||1.2 IDENTIFY STRENGTHS AND CHALLENGES ARISING FROM MILITARY EXPERIENCE
||WHAT TO DO
||Your military service has given you training and work experience useful to many employers. Your task is to consider your own work and find a way to use this information to your best advantage. Following is a list of some strengths you probably have used in your military service. As you read the list, make notes about your own experiences. You will use the notes later in preparing your resume to emphasize points the company is looking for.
- Leadership training — The military trains people to accept responsibility and give direction. You may have had responsibility for other people and their activities. You are trained to lead by setting an example and by giving directions.
- Ability to conform to rules and structure — In any organization there
must be rules and structure to avoid chaos. You have learned and followed
rules in the service. Companies value employees who will follow the rules
and fit into the structure of the workplace.
- Ability to learn with advanced training — You received intensive, and
often specialized, advanced training in the service.
- Familiarity with records — You are familiar with the need for records
and complete paperwork. You understand the need to be accountable for
everything you do.
- Ability to work as a team member and a team leader — In the military
you worked in a team environment. You understand that everything you do
affects someone else. You may have served as a team leader where you analyzed
situations and options, made decisions, gave directions, followed through and
- Ability to work in a diverse group — The military employs all Americans
regardless of race, gender, economic status, religion. In the service, you have
worked with people of all backgrounds, attitudes, and characteristics.
- Ability to work under pressure and meet deadlines — In the military
you must perform. You do your job right the first time. There is pressure and
stress; if you fail, people could suffer. This attitude toward work is valued in
the business community.
- Systematic planning — Most military operations require thorough planning.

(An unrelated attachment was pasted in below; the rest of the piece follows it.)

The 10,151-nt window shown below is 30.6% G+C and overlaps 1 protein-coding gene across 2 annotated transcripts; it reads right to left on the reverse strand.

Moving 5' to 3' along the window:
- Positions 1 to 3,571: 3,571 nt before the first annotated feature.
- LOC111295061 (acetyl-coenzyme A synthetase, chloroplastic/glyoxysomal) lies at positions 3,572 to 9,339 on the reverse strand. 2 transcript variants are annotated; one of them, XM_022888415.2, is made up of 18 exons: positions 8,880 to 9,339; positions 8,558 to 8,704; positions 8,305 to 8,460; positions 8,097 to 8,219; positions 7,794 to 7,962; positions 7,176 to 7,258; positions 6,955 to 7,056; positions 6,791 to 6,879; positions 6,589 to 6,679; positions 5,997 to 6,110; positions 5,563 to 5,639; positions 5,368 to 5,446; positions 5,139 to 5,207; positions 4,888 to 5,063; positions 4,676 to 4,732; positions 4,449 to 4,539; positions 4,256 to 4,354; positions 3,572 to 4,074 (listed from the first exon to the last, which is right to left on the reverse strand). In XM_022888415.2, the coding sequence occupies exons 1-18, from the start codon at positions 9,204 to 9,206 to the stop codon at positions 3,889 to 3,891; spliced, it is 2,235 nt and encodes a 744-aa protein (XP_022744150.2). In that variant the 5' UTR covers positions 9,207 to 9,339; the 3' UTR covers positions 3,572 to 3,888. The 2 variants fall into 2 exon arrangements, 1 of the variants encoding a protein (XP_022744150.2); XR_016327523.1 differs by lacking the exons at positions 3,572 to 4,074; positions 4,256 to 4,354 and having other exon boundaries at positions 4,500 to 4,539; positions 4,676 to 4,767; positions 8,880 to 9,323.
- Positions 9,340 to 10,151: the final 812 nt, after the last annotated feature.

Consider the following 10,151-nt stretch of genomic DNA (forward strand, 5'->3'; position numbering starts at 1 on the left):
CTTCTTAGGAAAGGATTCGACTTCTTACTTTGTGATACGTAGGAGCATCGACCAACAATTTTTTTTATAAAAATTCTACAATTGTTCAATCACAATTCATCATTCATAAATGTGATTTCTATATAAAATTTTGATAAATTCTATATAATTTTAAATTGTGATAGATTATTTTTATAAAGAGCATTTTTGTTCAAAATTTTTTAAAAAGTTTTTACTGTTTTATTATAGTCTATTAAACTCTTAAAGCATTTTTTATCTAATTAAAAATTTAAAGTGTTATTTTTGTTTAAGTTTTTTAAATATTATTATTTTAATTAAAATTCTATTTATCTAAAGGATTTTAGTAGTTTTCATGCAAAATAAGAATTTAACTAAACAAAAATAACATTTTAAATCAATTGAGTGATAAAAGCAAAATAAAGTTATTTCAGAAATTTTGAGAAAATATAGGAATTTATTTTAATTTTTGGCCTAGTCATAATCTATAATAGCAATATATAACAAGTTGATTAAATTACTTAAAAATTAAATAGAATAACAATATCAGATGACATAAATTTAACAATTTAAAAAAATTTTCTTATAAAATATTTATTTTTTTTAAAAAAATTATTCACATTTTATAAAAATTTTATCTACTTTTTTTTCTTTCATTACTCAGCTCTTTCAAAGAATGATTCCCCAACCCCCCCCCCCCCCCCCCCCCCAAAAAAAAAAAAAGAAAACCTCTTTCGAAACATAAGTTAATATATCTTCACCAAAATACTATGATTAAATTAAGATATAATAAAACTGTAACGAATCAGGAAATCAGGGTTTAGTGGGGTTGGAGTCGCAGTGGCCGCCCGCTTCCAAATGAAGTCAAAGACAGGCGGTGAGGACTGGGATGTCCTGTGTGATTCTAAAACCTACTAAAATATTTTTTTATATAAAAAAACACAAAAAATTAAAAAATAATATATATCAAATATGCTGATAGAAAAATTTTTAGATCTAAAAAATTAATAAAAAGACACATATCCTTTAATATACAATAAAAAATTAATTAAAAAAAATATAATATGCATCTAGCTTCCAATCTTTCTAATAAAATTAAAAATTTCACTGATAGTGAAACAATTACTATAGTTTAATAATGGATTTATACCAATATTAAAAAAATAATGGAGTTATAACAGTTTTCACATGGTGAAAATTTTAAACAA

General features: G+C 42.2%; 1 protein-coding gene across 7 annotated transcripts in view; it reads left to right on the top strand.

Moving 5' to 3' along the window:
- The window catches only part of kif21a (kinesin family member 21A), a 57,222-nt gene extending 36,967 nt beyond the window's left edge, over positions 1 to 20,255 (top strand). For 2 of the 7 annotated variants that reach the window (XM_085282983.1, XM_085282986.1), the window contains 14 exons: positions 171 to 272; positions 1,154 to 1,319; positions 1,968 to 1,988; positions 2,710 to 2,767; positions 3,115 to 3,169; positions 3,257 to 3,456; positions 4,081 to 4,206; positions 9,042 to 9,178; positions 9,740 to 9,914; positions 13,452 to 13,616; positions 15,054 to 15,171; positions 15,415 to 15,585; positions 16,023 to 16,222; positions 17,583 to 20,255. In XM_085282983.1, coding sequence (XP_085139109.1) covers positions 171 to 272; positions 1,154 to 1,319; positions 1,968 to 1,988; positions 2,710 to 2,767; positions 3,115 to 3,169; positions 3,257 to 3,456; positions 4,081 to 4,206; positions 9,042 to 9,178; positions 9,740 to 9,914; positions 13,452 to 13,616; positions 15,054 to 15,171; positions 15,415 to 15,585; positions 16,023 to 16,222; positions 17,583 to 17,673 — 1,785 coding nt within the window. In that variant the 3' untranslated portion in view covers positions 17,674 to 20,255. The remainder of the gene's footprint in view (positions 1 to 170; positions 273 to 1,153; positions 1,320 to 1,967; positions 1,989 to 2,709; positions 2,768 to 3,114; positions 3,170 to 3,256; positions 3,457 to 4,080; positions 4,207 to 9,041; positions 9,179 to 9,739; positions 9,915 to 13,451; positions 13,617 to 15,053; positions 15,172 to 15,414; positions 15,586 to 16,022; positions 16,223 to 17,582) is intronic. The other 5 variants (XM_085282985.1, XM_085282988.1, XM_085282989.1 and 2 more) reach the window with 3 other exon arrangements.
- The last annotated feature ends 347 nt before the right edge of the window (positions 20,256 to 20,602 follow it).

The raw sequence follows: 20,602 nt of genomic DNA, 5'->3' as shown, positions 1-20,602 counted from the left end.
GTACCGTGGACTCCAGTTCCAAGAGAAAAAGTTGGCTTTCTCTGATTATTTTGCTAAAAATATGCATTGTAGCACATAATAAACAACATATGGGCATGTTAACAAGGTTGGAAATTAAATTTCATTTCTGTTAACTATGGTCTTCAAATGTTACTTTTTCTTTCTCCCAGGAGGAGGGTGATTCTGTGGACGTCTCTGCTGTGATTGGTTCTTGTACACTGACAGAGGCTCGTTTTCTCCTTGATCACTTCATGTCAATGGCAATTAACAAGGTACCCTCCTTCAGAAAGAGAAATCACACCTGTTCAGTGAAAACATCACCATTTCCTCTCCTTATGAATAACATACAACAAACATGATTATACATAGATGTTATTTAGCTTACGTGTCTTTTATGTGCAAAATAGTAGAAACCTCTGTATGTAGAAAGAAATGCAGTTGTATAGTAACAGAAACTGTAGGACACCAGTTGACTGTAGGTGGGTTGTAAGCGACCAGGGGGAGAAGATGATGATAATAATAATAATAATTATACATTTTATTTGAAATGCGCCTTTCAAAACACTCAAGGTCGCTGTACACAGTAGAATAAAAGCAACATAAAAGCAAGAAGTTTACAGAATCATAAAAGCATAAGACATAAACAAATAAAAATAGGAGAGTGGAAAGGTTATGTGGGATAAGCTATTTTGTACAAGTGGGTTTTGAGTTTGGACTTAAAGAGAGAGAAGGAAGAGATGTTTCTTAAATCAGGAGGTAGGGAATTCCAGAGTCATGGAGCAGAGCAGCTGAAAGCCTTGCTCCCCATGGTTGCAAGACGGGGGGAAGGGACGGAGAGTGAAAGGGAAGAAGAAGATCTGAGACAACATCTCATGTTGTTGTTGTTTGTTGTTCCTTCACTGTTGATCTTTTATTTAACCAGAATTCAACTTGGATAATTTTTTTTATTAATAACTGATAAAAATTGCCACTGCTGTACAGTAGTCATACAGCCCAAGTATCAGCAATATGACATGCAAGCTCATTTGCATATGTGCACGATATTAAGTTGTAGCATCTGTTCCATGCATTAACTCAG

You must consider objectives, the strengths and limitations of others,
resources, time schedules, logistics, and various other factors. You also assess
progress during the operations. The ability to plan is highly valued in many
civilian job settings.
- Emphasis on safety — Military safety training is among the best in the world.
You understand the cost of lives, property, and objectives when safety is ignored.
An emphasis on safety will often be valued in the civilian workforce.
- Ability to give and follow directions — You know how to work under
supervision. You are accountable for your actions. Being disciplined in your
life and when dealing with others is important in the workplace.
- Drug-free — You have been working in a zero-tolerance environment,
with frequent and random drug testing. Most employers view this as a
- Maturity — You may have maturity beyond your years. You can bring
this out in an interview by relating your experiences and responsibilities.
Employers may see you as more mature than other applicants your age.
- Security clearance — Many military personnel have achieved some level
of security clearance. For some employers, your clearance will simplify the
process of applying for a civilian clearance and save them money.
- Initiative — You have a proactive mentality. Employers will appreciate
your ability to approach issues and opportunities without necessarily being
- Problem-solving — You are a strategic thinker. You have been trained to
assess a situation and address problems and opportunities. Employers are
looking for workers who help make work go more smoothly.
- Minimized need for supervision — You are accustomed to being given a
task and taking responsibility for its completion. Employers appreciate your
efficiency and ability to work independently.